KYIV (Reuters) – Russia shelled more than 40 towns in Ukraine’s eastern Donbas region, destroying nearly a dozen high-rise buildings, authorities said on Thursday, as Moscow’s forces sought to surround their Ukrainian foes, outnumbering them in some places.
After failing to seize Ukraine’s capital Kyiv or its second city Kharkiv in its three-month-old war, Russia is trying to wrest full control of the Donbas on behalf of separatists. The industrial region comprises the Luhansk and Donetsk provinces.
Russia has poured thousands of troops into the region, attacking from three sides in an attempt to encircle Ukrainian forces holding out in the city of Sievierodonetsk and its twin, Lysychansk. Their fall would leave the whole of Luhansk province under Russian control, a main Kremlin war aim.
“Everything now is focused on the Donbas,” Ukrainian interior ministry adviser Vadym Denisenko told a briefing.
He said the situation was very tense as 25 Russian battalion tactical groups attempted to surround the Ukrainian forces.
The Joint Task Force of Ukraine’s armed forces said the Russians had shelled more than 40 towns in the region, destroying or damaging 47 civilian sites, including 38 homes and a school.
“As a result of this shelling five civilians died and 12 were wounded,” it said on Facebook, adding that 10 Russian attacks had been repelled, four of its tanks and four drones destroyed, and 62 “enemy soldiers” killed.
Ukraine President Volodymyr Zelenskiy’s office said 11 high-rise buildings were destroyed in Sievierodonetsk and eight in Lysychansk.
Zelenskiy has said Russian troops heavily outnumber Ukrainian forces in some parts of the east and Kyiv has been trying unsuccessfully to arrange a prisoner swap with Moscow.
The number of Ukrainian prisoners of war held in the Russian-backed self-proclaimed Luhansk and Donetsk People’s Republics number is increasing daily, Luhansk official Rodion Miroshnik was quoted by TASS news agency as saying.
“There are a lot of prisoners,” Miroshnik said. “Now the total number is somewhere in the region of 8,000. That’s a lot, and literally hundreds are being added every day.”
Reuters was unable to independently confirm the battlefield reports of either side.
As Russia seeks to solidify its grip on the territory it has seized, President Vladimir Putin signed a decree simplifying the process for residents of newly captured districts to acquire Russian citizenship and passports.
The Russian parliament scrapped the upper age limit for contractual service in the military on Wednesday, highlighting the need to replace lost troops.
In a late night video address, Zelenskiy, commenting on the new Russian enlistment rules, said: “(They) no longer have enough young men, but they still have the will to fight. It will still take time to crush this will.”
Zelenskiy said this week the conflict could only be ended with direct talks between him and Putin.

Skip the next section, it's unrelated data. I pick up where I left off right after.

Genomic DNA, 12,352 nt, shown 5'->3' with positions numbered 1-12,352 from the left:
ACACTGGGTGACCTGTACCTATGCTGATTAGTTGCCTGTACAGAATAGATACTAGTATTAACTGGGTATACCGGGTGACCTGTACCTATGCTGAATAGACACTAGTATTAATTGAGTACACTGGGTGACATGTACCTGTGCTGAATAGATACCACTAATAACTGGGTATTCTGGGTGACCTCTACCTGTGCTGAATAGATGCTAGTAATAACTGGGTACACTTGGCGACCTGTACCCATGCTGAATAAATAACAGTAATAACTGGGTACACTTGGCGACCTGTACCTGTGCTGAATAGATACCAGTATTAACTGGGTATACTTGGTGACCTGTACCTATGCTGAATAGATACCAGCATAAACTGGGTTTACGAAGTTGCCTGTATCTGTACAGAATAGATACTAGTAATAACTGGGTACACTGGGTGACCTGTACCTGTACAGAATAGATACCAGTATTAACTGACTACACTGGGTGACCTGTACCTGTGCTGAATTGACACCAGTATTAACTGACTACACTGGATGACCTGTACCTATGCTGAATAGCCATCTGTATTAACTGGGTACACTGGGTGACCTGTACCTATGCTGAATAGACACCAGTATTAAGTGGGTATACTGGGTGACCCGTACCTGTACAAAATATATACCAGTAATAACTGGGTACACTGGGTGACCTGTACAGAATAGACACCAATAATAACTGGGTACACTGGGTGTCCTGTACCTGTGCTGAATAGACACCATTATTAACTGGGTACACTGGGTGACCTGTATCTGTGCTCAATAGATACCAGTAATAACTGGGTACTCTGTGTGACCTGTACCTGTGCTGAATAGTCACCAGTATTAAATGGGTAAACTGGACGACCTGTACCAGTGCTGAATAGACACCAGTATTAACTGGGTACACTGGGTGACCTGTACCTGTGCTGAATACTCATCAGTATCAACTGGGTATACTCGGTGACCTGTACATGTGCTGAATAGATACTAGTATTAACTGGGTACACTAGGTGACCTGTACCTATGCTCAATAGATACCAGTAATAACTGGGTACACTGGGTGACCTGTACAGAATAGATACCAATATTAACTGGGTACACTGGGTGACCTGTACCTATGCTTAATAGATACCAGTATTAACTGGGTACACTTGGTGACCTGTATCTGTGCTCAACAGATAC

Russia calls its actions in Ukraine a “special operation” to disarm Ukraine and protect it from fascists. Ukraine and the West say the fascist allegation is baseless and the war is an unprovoked act of aggression.
Ukraine and the West say Russian forces have targeted civilians and have engaged in war crimes, accusations that Russia rejects. A 21-year-old Russian tank commander was jailed for life this week after being found guilty of war crimes for killing an unarmed civilian.
Police in Lysychansk are burying the bodies of civilians in mass graves, Luhansk regional governor Serhiy Gaidai said. Some 150 people have been buried in a grave in one district, he added.
Families of the people buried would be able to carry out a reburial after the war, and police are issuing documents enabling Ukrainians to secure death certificates for loved ones, Gaidai said.
Russia has blockaded ships from southern Ukraine that would normally export grain and sunflower oil through the Black Sea, pushing up prices globally. The African Union urged the two countries on Wednesday to unblock exports of grains and fertiliser to avoid widespread famine.
Russia has blamed severe Western sanctions for the food crisis. It said on Wednesday it was ready to provide a humanitarian corridor for vessels carrying food but wanted sanctions to be lifted in return.
The economic pressure mounted on Wednesday when the United States did not extend Russia’s licence to pay bondholders, pushing it closer to the brink of a historic debt default.
The waiver has allowed Russia to keep up government debt payments until now.
The European Commission has proposed making the breaking of its sanctions on Russia a crime.
The EU also said it hoped to agree sanctions on Russian oil before the next meeting of EU leaders.
But Russia, for now at least, is not short of money. Oil and gas revenues stood at $28 billion in April alone thanks to high energy prices.
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